So, the primary requirement for an extension cable for electrostatic headphones is very low capacitance. I find it noteworthy that Stax and Koss, who individually have more experience designing and building electrostatic headphones, than all the other companies currently marketing electrostatic headphones put together, both came up with a similar flat, parallel wire cable whereas on their earlier phones, they both used round cables. Perhaps they know something the other companies don't.
     
    Last edited: Jan 5, 2019
    gepardcv, jgazal, Zoide and 5 others like this.
  10. azabu
    The SR-007 Mk2 uses copper for the headphone cable, so it's just a matter of plugging in the SRE-925 SPC extension cable for a simple AB test. The extension cable is just a small and inexpensive tweak to lift the treble and bring it closer to the 009 series *cough*. At this stage, I'm more than pleased with my system and will probably get a Mutec Ref 10 instead of picking up a 009S.
     
  11. walakalulu
    Given the circuit requirements of energisers, are they more susceptible to mains cable variations than standard headphone amps? This seems to be my experience.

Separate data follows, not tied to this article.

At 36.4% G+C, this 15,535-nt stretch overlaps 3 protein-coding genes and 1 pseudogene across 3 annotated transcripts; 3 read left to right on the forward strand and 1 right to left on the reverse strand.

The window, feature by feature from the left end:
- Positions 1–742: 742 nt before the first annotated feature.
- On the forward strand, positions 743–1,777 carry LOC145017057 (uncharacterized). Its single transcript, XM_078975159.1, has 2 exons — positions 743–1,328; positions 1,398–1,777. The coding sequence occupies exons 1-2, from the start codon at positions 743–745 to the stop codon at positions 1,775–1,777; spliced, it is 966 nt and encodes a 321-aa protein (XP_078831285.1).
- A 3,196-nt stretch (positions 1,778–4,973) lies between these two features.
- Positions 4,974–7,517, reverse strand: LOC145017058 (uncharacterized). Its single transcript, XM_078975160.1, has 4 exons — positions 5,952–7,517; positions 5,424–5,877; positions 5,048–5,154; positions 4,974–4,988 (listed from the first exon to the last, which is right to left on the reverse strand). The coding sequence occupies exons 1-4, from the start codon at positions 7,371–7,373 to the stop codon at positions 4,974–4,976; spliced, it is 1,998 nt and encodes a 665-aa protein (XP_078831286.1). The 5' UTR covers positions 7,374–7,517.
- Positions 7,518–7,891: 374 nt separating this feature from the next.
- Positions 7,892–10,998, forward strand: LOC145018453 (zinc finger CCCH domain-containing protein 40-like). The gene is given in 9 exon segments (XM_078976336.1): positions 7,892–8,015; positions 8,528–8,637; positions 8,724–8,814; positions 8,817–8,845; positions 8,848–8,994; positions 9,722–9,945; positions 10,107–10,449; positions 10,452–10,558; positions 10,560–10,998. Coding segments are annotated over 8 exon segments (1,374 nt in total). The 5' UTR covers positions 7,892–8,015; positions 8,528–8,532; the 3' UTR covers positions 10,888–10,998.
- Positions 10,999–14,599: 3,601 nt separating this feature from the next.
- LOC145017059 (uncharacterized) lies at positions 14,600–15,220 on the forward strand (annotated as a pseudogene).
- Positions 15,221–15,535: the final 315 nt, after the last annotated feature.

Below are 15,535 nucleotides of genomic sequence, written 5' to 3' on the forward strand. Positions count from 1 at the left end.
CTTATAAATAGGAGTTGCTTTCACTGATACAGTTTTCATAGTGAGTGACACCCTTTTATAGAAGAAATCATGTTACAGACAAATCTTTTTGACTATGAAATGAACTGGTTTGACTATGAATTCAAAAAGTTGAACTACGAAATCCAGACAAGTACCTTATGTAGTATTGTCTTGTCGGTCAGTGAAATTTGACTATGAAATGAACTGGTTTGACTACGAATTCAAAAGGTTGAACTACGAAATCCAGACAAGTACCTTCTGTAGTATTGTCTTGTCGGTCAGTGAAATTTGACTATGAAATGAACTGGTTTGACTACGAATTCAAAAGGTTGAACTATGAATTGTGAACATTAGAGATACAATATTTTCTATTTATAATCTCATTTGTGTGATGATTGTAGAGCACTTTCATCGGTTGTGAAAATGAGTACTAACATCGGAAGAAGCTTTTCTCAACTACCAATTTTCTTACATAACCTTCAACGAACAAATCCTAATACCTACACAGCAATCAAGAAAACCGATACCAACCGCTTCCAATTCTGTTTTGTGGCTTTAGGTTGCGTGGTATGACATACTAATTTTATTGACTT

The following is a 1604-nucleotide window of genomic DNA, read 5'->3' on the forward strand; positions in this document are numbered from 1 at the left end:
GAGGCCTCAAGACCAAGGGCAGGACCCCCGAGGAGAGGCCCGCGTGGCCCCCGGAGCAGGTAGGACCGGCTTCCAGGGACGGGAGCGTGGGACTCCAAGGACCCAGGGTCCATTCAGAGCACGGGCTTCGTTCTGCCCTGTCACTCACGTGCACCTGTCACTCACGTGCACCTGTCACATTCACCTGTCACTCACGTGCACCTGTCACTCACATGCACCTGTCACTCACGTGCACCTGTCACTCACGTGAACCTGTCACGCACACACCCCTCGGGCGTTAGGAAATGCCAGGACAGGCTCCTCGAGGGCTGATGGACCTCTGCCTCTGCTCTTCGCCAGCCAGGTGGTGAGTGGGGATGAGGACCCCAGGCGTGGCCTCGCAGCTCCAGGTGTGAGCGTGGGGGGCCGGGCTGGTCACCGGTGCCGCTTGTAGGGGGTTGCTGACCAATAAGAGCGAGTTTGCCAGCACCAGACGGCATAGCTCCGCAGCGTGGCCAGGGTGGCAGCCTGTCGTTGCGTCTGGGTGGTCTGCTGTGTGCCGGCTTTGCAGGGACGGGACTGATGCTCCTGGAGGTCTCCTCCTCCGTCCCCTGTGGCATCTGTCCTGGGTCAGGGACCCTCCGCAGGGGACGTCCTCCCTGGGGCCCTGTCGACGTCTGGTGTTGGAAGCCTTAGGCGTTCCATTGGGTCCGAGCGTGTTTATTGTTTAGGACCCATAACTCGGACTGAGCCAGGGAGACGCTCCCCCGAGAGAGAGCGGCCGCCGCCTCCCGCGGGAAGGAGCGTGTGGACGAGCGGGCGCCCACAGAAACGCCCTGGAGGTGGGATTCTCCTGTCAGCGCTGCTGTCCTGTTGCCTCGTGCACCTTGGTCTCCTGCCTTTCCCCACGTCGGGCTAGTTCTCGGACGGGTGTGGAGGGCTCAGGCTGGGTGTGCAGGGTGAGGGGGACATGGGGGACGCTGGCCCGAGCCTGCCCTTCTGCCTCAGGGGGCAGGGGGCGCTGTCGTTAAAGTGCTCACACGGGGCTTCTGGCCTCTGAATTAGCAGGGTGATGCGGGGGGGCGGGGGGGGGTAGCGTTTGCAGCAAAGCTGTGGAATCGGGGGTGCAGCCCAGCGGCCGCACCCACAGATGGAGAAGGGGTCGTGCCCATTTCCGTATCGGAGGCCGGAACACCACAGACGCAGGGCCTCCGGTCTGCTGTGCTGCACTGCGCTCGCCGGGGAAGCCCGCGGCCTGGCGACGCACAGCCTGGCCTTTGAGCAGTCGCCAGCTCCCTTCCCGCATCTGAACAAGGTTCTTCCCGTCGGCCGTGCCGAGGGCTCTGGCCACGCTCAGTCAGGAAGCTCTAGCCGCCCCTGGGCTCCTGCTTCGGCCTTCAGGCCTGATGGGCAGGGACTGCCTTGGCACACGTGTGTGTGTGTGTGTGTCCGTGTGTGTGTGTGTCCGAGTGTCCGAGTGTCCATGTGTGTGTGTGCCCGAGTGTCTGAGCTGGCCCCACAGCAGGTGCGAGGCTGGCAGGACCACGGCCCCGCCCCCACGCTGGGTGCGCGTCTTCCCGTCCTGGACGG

12. popof94
    Hi all, I leave in Paris and just bough here from a reputable member a STAX SRM600 in 117VA. I want it rewired in 220VA. I saw some post from 2012 about that but I can’t open the old link. Anybody can help me? Many thanks jm
     
  13. JimL11
    Try contacting spritzer at Mjolnir Audio. I remember he posted instructions on doing a voltage conversion several years ago. The T1 series had a voltage converter built in but I don't know if the SRM600 did.

    Also, I seem to remember hearing of some issues with the plate output resistors blowing up. If you want to improve its performance further, you can modify the amp by replacing the plate output resistors with my constant current mod. People who have done the mod in the T1 series (which has essentially the same design except for the output tube and plate resistor values) report tighter bass, more extended highs, and better detail.
     
    Last edited: Jan 5, 2019
    popof94 likes this.
  14. popof94
    Done, contacted spritzer and Kevin Gilmore and both have explained how to rewire from 117V to 240V. However I am a little bit afraid because spritzer told me that the amplifier has already been rewired from 100V to 117V an If something fails there...then it would destroy the amp.
     
  15. JimL11
    If that is a concern, you can always get a 240V to 120V step down transformer to drop your AC from 240V to 120V. Just plug the step-down transformer into your wall socket, and the amp into the step-down transformer. The amp uses 52 watts so any transformer rated for higher wattage than that should be OK.

    If you are interested in the constant current mod, I published an article on it in AudioXpress July 2017. I believe back issues are available for $9 US plus postage. If you have any questions feel free to PM me.
     
    Last edited: Jan 5, 2019
    azabu likes this.